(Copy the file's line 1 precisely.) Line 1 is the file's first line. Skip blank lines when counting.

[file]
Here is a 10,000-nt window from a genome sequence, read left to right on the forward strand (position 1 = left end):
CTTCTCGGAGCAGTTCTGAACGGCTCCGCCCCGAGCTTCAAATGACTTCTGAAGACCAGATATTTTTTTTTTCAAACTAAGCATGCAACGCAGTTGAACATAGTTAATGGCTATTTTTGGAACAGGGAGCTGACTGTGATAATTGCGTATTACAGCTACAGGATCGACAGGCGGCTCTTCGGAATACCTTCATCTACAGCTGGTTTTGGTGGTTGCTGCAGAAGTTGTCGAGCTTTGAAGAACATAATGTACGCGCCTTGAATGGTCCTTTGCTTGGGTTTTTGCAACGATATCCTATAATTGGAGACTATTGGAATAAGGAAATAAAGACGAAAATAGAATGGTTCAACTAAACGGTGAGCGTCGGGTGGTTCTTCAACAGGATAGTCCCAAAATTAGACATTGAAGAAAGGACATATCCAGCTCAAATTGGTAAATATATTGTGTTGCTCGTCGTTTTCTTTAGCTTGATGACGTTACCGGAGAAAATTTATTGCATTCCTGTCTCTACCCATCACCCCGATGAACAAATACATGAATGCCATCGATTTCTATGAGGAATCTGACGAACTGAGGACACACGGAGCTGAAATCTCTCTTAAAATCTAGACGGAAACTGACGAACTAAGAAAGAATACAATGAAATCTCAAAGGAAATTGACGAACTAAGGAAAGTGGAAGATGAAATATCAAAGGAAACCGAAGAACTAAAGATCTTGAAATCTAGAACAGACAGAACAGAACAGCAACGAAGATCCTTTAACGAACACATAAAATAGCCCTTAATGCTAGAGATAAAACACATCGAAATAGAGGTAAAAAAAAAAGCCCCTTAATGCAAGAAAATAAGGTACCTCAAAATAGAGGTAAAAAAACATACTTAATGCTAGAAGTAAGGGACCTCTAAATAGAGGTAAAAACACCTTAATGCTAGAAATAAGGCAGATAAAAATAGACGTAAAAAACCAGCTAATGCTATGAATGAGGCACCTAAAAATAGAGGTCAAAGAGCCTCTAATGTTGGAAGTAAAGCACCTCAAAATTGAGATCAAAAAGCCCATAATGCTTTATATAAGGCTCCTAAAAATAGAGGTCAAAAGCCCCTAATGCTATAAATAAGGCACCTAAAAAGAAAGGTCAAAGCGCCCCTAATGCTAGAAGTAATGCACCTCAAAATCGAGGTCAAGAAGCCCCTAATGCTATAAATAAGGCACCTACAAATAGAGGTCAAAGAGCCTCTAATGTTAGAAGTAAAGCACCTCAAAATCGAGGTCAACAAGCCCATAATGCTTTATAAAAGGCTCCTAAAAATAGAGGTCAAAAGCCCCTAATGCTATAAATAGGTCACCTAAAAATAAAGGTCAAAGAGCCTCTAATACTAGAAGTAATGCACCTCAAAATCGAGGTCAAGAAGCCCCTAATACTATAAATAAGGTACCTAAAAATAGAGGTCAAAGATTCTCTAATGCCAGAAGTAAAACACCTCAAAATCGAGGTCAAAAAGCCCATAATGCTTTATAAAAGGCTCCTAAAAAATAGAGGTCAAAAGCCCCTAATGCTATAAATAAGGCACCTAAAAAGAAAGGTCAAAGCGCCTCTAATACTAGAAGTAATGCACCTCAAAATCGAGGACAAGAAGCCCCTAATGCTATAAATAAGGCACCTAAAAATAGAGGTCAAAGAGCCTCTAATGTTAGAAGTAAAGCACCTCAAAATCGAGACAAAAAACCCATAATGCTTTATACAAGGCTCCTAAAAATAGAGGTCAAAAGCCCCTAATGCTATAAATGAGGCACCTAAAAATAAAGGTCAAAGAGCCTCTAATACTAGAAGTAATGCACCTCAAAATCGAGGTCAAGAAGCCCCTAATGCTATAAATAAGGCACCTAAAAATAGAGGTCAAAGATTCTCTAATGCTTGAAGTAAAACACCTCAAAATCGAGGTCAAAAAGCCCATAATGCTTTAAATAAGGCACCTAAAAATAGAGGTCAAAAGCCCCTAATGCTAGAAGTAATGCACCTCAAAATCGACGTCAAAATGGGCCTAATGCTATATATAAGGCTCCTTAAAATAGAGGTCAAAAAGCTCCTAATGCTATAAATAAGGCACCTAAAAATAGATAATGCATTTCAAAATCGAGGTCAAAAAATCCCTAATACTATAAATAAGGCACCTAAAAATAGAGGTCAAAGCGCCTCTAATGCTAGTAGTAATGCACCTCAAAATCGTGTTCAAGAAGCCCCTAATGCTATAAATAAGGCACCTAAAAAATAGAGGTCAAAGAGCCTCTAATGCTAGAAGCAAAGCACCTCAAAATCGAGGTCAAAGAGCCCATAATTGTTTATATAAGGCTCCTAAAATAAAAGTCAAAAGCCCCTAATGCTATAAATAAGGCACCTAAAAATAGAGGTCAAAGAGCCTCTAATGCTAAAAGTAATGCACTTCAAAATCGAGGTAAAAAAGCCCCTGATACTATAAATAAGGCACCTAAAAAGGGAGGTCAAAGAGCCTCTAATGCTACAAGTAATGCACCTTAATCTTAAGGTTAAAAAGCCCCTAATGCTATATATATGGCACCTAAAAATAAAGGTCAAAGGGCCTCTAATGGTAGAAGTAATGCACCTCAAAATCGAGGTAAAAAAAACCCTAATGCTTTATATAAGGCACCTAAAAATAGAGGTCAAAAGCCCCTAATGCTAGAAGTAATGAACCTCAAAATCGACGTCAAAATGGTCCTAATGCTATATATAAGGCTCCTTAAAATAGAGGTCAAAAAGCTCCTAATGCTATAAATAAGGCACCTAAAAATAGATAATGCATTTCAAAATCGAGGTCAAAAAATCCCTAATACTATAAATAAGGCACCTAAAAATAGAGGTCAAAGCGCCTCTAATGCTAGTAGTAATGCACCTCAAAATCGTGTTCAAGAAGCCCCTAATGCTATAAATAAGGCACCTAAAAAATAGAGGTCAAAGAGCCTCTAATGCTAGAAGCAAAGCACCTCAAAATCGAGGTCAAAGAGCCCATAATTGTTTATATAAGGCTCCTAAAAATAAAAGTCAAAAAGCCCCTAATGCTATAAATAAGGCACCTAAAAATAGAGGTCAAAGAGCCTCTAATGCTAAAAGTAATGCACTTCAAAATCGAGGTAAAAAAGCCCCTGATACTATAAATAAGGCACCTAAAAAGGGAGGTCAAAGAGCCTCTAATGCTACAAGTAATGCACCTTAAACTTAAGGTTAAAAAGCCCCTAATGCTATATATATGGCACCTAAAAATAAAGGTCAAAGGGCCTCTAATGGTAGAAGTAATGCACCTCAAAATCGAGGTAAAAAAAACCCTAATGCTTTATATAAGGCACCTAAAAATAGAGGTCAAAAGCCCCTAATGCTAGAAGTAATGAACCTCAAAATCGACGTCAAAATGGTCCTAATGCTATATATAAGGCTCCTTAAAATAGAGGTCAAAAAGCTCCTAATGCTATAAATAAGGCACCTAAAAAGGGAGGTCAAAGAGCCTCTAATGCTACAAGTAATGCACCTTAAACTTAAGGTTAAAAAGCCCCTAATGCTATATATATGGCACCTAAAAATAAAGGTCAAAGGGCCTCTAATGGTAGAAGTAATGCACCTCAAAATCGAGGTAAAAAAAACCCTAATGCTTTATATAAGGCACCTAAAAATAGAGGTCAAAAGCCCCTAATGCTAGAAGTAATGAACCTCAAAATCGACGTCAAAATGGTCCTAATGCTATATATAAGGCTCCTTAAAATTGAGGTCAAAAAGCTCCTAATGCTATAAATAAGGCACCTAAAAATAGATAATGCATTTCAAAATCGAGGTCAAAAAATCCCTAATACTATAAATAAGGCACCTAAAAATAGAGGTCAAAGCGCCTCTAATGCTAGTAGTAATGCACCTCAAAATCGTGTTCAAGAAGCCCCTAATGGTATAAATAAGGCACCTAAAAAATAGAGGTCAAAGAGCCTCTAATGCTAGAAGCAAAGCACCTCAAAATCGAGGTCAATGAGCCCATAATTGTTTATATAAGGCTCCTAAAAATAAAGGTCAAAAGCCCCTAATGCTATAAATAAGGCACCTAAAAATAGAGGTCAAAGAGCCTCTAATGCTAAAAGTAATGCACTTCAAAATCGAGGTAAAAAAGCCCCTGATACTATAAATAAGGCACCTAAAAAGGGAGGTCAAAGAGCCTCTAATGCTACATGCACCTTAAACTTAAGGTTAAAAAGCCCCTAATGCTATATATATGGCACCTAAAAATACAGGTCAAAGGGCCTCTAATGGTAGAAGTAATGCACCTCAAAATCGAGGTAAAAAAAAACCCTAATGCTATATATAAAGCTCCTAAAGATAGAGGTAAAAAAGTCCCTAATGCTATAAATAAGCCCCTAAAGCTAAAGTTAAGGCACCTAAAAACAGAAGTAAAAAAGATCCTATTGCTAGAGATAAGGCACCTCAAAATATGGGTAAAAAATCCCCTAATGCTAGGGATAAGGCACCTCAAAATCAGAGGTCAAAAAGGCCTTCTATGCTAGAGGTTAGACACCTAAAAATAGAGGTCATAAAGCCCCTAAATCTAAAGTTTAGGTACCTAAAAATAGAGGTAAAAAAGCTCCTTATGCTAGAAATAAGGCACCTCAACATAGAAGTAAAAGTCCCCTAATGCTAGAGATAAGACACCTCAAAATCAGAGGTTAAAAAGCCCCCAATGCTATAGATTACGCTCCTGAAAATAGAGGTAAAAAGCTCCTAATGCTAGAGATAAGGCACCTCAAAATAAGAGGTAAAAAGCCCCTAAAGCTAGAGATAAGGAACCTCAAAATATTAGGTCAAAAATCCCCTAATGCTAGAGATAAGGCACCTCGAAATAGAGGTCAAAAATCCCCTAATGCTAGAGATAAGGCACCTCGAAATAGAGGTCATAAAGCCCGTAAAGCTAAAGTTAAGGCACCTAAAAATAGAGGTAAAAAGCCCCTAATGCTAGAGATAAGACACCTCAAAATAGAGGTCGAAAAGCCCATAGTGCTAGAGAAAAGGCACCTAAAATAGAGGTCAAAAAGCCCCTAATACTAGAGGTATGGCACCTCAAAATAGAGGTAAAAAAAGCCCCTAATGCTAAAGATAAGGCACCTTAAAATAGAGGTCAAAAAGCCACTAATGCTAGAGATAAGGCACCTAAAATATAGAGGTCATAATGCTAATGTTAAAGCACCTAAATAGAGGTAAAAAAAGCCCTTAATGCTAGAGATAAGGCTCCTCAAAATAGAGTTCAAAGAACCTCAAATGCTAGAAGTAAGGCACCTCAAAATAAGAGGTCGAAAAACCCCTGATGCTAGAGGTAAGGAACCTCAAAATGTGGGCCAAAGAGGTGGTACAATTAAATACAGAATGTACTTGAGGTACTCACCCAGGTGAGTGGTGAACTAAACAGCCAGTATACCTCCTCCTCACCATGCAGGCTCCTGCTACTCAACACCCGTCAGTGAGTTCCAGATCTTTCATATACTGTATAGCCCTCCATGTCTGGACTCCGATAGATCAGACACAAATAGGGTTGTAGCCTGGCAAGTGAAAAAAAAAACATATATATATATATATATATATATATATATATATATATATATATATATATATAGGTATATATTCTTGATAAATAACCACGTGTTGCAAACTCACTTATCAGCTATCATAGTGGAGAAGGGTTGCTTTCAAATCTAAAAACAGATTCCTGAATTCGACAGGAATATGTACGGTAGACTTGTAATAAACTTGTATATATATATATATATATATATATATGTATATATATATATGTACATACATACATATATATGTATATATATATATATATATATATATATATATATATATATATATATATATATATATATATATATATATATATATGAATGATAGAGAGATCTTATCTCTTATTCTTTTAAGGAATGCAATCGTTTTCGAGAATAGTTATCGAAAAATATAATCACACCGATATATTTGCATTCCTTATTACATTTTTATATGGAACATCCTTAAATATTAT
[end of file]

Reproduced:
Here is a 10,000-nt window from a genome sequence, read left to right on the forward strand (position 1 = left end):